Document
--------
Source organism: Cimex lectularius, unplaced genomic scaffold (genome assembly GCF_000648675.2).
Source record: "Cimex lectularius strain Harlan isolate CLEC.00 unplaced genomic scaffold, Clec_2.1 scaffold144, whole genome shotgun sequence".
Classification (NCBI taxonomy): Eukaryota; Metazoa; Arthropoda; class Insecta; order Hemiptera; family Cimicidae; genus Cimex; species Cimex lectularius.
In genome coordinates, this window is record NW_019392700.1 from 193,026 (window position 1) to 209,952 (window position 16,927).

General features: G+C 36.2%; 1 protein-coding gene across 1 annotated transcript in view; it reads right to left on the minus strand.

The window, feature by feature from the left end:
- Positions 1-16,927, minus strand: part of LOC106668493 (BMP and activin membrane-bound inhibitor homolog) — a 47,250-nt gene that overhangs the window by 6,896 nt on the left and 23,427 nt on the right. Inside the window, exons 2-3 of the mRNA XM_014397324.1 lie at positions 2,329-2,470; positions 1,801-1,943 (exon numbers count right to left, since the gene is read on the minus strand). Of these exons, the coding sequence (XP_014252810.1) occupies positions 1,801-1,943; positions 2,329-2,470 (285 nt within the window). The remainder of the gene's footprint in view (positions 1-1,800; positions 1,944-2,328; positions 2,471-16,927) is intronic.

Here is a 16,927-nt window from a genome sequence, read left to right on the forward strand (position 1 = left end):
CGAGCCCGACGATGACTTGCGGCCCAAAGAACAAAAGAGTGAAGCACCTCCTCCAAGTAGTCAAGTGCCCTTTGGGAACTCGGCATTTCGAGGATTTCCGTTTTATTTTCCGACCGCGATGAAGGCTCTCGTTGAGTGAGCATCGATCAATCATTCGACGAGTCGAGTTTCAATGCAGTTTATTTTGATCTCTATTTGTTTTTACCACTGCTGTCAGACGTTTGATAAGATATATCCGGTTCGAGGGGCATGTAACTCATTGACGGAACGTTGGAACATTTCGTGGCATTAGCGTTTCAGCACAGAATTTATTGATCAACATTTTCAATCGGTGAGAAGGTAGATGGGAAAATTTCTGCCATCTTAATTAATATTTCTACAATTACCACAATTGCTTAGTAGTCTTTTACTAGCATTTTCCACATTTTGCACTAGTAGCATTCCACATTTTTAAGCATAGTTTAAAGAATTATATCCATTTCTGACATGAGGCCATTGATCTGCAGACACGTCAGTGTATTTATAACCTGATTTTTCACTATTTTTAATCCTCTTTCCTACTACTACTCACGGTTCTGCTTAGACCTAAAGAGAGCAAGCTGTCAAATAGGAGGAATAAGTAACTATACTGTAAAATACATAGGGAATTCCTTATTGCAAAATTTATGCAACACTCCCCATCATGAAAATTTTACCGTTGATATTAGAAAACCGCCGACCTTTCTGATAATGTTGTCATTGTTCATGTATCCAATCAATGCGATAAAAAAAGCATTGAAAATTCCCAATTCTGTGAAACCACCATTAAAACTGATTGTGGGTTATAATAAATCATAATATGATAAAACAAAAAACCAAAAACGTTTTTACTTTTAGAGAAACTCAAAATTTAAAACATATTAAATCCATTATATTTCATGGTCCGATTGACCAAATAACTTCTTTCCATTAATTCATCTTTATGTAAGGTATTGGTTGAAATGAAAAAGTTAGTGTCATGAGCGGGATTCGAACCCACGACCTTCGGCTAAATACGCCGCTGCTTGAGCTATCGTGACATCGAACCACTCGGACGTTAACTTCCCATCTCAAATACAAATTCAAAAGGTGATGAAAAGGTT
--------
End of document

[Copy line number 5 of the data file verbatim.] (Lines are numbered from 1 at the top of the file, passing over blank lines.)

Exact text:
General features: G+C 36.2%; 1 protein-coding gene across 1 annotated transcript in view; it reads right to left on the minus strand.